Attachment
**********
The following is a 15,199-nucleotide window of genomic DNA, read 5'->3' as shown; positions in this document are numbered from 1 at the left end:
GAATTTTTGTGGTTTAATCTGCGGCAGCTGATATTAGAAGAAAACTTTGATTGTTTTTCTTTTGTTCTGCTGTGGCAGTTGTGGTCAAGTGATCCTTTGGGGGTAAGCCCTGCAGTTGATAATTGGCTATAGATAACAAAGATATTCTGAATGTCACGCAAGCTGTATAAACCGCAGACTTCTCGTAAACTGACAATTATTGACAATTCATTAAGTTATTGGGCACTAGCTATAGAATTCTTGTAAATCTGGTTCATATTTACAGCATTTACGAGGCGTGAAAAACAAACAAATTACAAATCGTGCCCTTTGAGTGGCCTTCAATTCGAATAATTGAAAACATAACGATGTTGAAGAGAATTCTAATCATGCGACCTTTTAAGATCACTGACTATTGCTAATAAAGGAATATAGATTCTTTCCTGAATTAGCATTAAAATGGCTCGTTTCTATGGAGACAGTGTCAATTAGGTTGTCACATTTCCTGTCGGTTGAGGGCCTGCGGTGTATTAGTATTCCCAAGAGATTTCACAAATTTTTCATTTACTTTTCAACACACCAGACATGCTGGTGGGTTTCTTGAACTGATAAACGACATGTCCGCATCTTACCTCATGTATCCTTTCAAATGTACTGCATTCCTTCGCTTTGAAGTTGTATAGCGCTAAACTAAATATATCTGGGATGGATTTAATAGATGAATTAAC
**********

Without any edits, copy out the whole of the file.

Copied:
The following is a 15,199-nucleotide window of genomic DNA, read 5'->3' as shown; positions in this document are numbered from 1 at the left end:
GAATTTTTGTGGTTTAATCTGCGGCAGCTGATATTAGAAGAAAACTTTGATTGTTTTTCTTTTGTTCTGCTGTGGCAGTTGTGGTCAAGTGATCCTTTGGGGGTAAGCCCTGCAGTTGATAATTGGCTATAGATAACAAAGATATTCTGAATGTCACGCAAGCTGTATAAACCGCAGACTTCTCGTAAACTGACAATTATTGACAATTCATTAAGTTATTGGGCACTAGCTATAGAATTCTTGTAAATCTGGTTCATATTTACAGCATTTACGAGGCGTGAAAAACAAACAAATTACAAATCGTGCCCTTTGAGTGGCCTTCAATTCGAATAATTGAAAACATAACGATGTTGAAGAGAATTCTAATCATGCGACCTTTTAAGATCACTGACTATTGCTAATAAAGGAATATAGATTCTTTCCTGAATTAGCATTAAAATGGCTCGTTTCTATGGAGACAGTGTCAATTAGGTTGTCACATTTCCTGTCGGTTGAGGGCCTGCGGTGTATTAGTATTCCCAAGAGATTTCACAAATTTTTCATTTACTTTTCAACACACCAGACATGCTGGTGGGTTTCTTGAACTGATAAACGACATGTCCGCATCTTACCTCATGTATCCTTTCAAATGTACTGCATTCCTTCGCTTTGAAGTTGTATAGCGCTAAACTAAATATATCTGGGATGGATTTAATAGATGAATTAAC